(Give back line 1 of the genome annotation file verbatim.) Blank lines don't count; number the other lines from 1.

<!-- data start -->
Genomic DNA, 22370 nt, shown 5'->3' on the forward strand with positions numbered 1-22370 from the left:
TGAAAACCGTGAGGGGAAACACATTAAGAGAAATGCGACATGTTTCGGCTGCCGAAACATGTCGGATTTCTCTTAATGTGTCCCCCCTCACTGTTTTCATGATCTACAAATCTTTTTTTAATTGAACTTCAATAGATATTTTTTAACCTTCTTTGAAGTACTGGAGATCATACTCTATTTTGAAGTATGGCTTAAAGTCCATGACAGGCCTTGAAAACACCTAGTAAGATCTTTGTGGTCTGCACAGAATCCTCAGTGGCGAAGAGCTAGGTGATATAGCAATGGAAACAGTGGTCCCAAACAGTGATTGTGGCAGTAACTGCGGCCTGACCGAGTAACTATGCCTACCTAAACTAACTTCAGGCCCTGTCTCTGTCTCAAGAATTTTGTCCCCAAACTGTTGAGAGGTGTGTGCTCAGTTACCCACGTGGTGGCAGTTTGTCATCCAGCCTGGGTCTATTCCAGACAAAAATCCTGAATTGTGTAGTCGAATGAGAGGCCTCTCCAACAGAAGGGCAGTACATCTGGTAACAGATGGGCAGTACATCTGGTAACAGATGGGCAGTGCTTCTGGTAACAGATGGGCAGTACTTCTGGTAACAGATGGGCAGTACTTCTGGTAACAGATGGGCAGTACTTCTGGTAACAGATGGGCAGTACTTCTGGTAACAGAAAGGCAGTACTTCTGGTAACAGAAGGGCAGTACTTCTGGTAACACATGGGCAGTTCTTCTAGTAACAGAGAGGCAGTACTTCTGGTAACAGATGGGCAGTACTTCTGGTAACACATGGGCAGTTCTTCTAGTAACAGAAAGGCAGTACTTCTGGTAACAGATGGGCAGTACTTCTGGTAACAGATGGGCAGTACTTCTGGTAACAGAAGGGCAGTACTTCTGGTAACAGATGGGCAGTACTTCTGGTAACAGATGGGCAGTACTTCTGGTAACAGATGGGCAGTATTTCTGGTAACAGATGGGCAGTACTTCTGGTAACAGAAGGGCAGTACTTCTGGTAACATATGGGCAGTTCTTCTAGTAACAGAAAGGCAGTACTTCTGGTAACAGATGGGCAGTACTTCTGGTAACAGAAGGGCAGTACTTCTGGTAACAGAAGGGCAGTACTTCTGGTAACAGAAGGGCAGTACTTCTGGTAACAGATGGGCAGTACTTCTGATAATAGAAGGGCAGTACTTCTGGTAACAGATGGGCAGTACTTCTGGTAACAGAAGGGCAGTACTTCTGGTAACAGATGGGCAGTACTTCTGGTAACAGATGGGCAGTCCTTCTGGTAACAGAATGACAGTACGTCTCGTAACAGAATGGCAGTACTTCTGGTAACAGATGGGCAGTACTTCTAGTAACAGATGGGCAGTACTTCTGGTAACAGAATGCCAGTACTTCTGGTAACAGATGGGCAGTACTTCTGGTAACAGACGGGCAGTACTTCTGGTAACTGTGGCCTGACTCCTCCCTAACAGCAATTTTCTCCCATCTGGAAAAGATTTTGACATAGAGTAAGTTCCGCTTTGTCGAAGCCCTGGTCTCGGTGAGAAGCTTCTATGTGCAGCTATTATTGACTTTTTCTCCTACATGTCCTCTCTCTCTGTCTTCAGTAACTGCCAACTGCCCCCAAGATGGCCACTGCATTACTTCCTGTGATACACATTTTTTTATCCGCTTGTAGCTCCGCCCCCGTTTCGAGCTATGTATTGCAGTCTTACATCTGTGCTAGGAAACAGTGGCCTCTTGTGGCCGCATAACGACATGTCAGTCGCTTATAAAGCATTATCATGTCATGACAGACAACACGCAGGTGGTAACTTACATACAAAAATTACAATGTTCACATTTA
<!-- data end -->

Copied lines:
Genomic DNA, 22370 nt, shown 5'->3' on the forward strand with positions numbered 1-22370 from the left: